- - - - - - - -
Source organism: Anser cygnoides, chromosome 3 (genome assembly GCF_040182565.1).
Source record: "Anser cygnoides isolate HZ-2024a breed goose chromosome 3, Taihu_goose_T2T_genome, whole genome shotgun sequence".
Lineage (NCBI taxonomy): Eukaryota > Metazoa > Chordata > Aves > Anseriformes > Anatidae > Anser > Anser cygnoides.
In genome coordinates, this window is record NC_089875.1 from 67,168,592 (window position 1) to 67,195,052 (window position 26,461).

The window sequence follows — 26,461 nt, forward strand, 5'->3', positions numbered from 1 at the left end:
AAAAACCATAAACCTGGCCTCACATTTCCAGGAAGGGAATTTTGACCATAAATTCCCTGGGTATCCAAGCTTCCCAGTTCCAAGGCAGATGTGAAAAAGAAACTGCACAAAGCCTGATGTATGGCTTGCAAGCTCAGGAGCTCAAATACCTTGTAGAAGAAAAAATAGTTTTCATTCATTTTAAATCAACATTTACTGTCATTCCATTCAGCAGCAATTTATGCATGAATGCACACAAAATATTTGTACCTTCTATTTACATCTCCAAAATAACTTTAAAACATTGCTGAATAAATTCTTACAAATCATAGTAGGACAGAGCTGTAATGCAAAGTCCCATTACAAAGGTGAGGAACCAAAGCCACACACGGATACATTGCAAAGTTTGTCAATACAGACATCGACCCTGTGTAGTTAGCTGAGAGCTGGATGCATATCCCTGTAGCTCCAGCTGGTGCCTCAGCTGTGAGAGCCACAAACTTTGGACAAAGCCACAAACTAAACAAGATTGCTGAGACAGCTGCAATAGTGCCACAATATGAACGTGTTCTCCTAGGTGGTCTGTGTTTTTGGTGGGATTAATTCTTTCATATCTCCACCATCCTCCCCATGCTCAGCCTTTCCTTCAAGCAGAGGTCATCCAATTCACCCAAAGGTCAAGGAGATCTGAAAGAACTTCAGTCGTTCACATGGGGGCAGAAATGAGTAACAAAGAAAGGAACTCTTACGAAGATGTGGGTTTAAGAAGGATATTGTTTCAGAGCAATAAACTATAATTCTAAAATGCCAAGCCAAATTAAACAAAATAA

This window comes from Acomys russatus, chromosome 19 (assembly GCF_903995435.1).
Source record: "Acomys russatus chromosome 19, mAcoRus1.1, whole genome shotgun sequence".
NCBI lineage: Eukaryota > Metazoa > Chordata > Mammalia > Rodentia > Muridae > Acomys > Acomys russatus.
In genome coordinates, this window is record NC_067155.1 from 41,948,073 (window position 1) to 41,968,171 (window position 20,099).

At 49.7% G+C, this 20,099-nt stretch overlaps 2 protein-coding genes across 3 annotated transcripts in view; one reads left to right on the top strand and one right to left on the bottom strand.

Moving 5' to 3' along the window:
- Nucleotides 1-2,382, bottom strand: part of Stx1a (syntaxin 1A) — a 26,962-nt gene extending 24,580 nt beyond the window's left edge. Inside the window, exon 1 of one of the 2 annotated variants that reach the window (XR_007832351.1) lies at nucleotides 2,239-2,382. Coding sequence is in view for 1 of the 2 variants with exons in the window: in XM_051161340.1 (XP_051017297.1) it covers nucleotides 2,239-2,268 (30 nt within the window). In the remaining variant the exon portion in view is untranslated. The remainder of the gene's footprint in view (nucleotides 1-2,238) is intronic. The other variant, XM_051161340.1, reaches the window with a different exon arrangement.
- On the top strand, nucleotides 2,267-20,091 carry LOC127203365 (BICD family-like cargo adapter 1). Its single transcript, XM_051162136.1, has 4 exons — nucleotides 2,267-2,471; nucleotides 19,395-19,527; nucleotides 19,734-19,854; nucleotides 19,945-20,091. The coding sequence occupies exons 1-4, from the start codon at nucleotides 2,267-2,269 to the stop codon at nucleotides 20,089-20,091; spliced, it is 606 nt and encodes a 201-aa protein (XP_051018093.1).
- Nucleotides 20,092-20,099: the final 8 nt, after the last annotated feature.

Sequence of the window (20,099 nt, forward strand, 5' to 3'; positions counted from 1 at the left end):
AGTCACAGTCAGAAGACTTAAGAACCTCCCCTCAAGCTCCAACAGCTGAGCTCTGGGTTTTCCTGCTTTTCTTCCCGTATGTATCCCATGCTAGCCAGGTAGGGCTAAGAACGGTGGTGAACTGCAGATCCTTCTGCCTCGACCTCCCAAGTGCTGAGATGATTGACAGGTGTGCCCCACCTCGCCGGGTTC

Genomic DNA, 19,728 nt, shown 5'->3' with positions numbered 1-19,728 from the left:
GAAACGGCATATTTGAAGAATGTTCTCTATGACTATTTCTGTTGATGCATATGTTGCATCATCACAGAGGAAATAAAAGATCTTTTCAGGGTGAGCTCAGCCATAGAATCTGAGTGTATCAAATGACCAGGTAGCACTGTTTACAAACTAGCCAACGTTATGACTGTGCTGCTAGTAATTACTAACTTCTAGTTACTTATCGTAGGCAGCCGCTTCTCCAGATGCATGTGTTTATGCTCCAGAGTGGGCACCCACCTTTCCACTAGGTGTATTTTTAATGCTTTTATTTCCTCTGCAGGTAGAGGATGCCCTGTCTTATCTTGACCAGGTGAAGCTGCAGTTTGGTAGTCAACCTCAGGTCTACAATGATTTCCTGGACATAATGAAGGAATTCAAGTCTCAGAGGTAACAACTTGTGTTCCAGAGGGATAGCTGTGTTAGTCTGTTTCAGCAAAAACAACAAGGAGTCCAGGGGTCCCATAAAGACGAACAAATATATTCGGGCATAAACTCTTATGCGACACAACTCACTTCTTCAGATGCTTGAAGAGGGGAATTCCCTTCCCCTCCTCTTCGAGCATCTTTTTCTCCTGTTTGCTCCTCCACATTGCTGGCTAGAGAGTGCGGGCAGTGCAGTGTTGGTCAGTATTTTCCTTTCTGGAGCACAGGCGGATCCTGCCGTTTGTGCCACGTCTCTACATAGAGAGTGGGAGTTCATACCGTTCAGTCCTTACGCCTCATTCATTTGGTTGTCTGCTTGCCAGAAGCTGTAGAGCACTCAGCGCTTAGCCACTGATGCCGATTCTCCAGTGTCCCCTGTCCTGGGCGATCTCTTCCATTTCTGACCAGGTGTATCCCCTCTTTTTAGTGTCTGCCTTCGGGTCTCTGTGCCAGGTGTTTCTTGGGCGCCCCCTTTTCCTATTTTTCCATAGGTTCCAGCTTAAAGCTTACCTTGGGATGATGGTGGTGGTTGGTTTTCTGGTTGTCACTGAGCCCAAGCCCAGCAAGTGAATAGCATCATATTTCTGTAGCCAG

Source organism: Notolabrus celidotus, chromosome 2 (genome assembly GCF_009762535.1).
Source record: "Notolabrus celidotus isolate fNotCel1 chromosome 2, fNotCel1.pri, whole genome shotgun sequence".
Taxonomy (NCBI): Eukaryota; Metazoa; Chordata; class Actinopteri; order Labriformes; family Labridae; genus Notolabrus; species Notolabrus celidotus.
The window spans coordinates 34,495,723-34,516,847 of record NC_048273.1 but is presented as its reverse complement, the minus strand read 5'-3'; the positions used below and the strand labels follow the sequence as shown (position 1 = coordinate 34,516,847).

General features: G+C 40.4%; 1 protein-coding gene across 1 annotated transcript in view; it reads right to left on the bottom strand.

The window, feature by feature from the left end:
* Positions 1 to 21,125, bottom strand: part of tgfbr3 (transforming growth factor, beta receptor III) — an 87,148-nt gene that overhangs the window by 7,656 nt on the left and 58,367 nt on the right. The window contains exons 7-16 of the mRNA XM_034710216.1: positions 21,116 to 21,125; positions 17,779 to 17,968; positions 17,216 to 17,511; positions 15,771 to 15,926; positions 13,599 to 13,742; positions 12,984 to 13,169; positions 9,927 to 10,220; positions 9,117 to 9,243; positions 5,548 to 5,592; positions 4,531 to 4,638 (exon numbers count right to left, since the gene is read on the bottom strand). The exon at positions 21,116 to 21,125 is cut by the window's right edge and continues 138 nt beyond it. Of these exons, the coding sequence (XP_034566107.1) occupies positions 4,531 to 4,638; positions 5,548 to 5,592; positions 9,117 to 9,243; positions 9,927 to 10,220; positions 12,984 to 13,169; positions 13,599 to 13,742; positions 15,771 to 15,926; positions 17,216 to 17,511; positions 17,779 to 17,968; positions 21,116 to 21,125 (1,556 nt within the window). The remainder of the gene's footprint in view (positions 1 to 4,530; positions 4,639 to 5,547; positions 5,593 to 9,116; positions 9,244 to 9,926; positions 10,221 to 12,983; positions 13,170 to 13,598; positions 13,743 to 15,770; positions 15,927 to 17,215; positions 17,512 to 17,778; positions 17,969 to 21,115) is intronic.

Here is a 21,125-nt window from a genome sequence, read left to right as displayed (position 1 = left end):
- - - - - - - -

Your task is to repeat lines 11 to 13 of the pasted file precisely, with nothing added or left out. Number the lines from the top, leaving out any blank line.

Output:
At 49.7% G+C, this 20,099-nt stretch overlaps 2 protein-coding genes across 3 annotated transcripts in view; one reads left to right on the top strand and one right to left on the bottom strand.

Moving 5' to 3' along the window:
- Nucleotides 1-2,382, bottom strand: part of Stx1a (syntaxin 1A) — a 26,962-nt gene extending 24,580 nt beyond the window's left edge. Inside the window, exon 1 of one of the 2 annotated variants that reach the window (XR_007832351.1) lies at nucleotides 2,239-2,382. Coding sequence is in view for 1 of the 2 variants with exons in the window: in XM_051161340.1 (XP_051017297.1) it covers nucleotides 2,239-2,268 (30 nt within the window). In the remaining variant the exon portion in view is untranslated. The remainder of the gene's footprint in view (nucleotides 1-2,238) is intronic. The other variant, XM_051161340.1, reaches the window with a different exon arrangement.